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After 'tess' and Roman Polanski, Nastassia Kinski Trades Notoriety for L.a. Propriety

updated 04/13/1981 at 01:00 AM EST

originally published 04/13/1981 01:00AM

Nastassia, raves one critic, is 'the thinking man's Brooke Shields'

A few years ago the German-born Nastassia Kinski seemed just another teen trinket in Roman Polanski's notorious collection of Lolitas. A precociously worldly 5'7½" stunner, she appeared doomed to make only the columns—never a career—with the unrepentant director who had fled a California morals charge. But today her ravishing performance as the avenging innocent of Polanski's Tess has charmed even Moral Majoritarians into viewing a film once expected to play only a few art houses on the coasts. Indeed, at 20, Nastassia is being compared to the young Ingrid Bergman. The astute Francis Coppola, casting her in One from the Heart, his upcoming $23 million romance, calls her simply "the most beautiful woman in films today." Then, to top it all, last week she achieved the ultimate Hollywood validation. Though not herself one of Tess's six nominees, Nastassia was a presenter at the Academy Awards.

She credits everything to Polanski. "I fell in love with him at the beginning," says Nastassia, who met Roman at a party in Germany when she was 15. "He was really a gentleman, not at all like the things I had heard," she continues. "He introduced me to beautiful books, plays, movies. He educated me." Part of the course was Thomas Hardy's 1891 novel Tess of the D'Urbervilles, which Polanski had planned to film with wife Sharon Tate before her grisly 1969 slaughter by the Manson gang. So in 1978 Roman sent his new protégée to London for five months of dialect study and weekending in the Dorset countryside to prepare to play the tragic farm girl. The film itself was shot mostly in France, because Polanski was subject to arrest in England on his U.S. statutory rape conviction.

"I don't care who says what," declares Nastassia, rising angrily to his defense. "I know he wouldn't do that." Their own affair wrapped about simultaneously with Tess. "It was just a romance," Nastassia says now. "I fell out of love with Roman after a while because something bigger grew—a real understanding. He's like from my family." A subsequent relationship with Milos Forman, another East European expatriate director, was strictly business, Nastassia admits. It ended after he dangled the plum role of Evelyn Nesbit in his upcoming Ragtime, then gave the part to Elizabeth (Ordinary People) McGovern. "I don't know whether it was my accent or me," says Nastassia, obviously hurt.

She found solace in L.A., her home since last June. Her glittery European life, she recalled, was "very intense, nights and days going out, out, out, people, people, people, and I got fed up." It was then that a California friend gave her a Bible. "In the beginning I couldn't accept it at all—Jesus, the devil, what's that?" she says. But when she went to church a few times, Nastassia says, "It was incredible." Kinski, who remains religiously devoted only to acting, previously had tried and felt much less awestruck by the rites at L.A.'s Strasberg Institute. "There were all these people sitting and screaming," marvels Nastassia, who dropped out after a few disconcerting months. "I had never had to hold anything back. That's the way I grew up."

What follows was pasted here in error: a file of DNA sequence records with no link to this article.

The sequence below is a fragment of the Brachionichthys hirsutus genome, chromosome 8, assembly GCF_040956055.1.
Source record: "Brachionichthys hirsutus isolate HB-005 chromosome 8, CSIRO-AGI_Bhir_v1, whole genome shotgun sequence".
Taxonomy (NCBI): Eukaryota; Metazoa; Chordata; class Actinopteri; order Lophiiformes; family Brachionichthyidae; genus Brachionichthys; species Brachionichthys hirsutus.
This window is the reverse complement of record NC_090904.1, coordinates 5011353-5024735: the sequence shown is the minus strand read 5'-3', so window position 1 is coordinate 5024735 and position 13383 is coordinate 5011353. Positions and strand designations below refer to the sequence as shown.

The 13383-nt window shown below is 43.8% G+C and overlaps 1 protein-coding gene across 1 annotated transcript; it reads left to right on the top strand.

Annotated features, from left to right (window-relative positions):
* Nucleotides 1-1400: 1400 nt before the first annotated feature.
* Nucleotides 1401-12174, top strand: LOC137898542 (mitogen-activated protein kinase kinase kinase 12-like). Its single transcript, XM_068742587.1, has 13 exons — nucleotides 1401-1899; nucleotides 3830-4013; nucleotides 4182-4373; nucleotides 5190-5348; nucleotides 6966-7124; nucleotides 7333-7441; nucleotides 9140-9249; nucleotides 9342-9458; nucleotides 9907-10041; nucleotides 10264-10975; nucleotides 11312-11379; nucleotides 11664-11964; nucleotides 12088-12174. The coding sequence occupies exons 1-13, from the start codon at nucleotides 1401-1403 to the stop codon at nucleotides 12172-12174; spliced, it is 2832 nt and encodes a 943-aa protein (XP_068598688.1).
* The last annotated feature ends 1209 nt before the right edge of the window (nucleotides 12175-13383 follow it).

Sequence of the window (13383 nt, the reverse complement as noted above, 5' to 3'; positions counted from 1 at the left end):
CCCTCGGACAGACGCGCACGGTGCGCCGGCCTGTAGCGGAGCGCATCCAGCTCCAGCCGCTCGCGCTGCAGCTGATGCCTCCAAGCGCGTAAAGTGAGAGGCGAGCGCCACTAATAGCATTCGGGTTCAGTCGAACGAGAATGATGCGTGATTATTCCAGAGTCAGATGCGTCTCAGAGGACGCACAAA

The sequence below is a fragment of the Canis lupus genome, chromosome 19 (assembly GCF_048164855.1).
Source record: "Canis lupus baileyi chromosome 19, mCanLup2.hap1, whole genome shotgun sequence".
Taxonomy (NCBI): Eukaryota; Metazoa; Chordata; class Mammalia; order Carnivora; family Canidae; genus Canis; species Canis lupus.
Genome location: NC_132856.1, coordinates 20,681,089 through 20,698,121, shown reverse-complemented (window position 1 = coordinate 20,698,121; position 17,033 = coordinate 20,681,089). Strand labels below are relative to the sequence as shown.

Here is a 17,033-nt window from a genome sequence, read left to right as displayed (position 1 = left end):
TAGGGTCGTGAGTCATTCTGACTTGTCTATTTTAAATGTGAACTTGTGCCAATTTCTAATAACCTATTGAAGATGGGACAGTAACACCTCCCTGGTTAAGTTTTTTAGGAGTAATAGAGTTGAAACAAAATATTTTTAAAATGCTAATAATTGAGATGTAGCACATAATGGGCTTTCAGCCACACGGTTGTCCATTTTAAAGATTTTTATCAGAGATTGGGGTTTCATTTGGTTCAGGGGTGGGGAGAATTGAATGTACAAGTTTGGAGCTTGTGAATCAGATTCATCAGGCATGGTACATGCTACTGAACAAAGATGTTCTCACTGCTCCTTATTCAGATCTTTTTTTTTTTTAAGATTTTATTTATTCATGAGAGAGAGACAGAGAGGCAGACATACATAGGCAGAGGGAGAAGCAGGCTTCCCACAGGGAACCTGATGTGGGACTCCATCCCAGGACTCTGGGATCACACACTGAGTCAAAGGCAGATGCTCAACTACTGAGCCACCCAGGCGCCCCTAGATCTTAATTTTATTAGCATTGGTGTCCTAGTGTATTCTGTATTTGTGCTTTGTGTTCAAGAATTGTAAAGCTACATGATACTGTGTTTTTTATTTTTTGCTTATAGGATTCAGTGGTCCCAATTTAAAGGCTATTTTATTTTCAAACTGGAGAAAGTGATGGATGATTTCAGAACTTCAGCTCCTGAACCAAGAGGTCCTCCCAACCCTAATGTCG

Born in West Berlin to Polish-German actor Klaus (Nosferatu) Kinski, veteran of 175 European films, and his wife, Brigitte, Nastassia grew up traveling all over Europe and mastering four languages. Then, at 9, her parents joltingly divorced. She moved to Caracas, where her mother had a painter boyfriend, and seldom saw her dad again. "He'd been a great father when I was a kid. Then they separated and that was it. Now our relationship doesn't exist." Klaus, 54, shoulders the blame: "Nastassia suffered terribly, which I didn't realize."

Meanwhile young Nastassia grew closer to her mother, now 40. "We're like the best of friends, she's great," beams the daughter. "She always trusted me. When I was 12, she let me loose like a wild animal. I needed that. She knew I had good instincts and would not go into drugs or wrong roads." One byway was film. German director Wim Wenders cast her, at 13, in The Wrong Move, and her nude scene with Marcello Mastroianni in 1977's Stay as You Are caused a small furor, foreshadowing her real-life affair with Polanski a year later.

Her move to L.A. has brought Nastassia closer to her father—at least geographically. Klaus is there filming Buddy Buddy with Jack Lemmon and Walter Matthau, which could be his American breakthrough, but there's been no reconciliation. "We just don't get along," shrugs Nastassia, who shares a rented two-bedroom Beverly Hills home with her mother. She relaxes by swimming in their pool, riding, dancing and taking a daily rubdown for back problems caused by the tight corsets she wore in Tess.

A small scar on her left cheek—the result of horseplay with a boyfriend at 15—is the only other mark of her turbulent youth. Neither her parents nor her own experience has totally soured her on marriage. She likes men "older than myself," and her latest is an Italian-American lawyer whom she's been dating for more than a year. They keep a Paris apartment. "But we hardly meet there," complains Kinski. "I'm always here." Instead, they phone often and exchange "endless letters." But Nastassia, who begins filming Paul Schrader's Cat People this month, now seems to have as little need of a Polanski-esque mentor as of a homeland. or a mate. "My country is not Germany but wherever my suitcase goes," she shrugs. "Being an actress is what enables me to breathe. That makes me express myself more than a relationship with a man."

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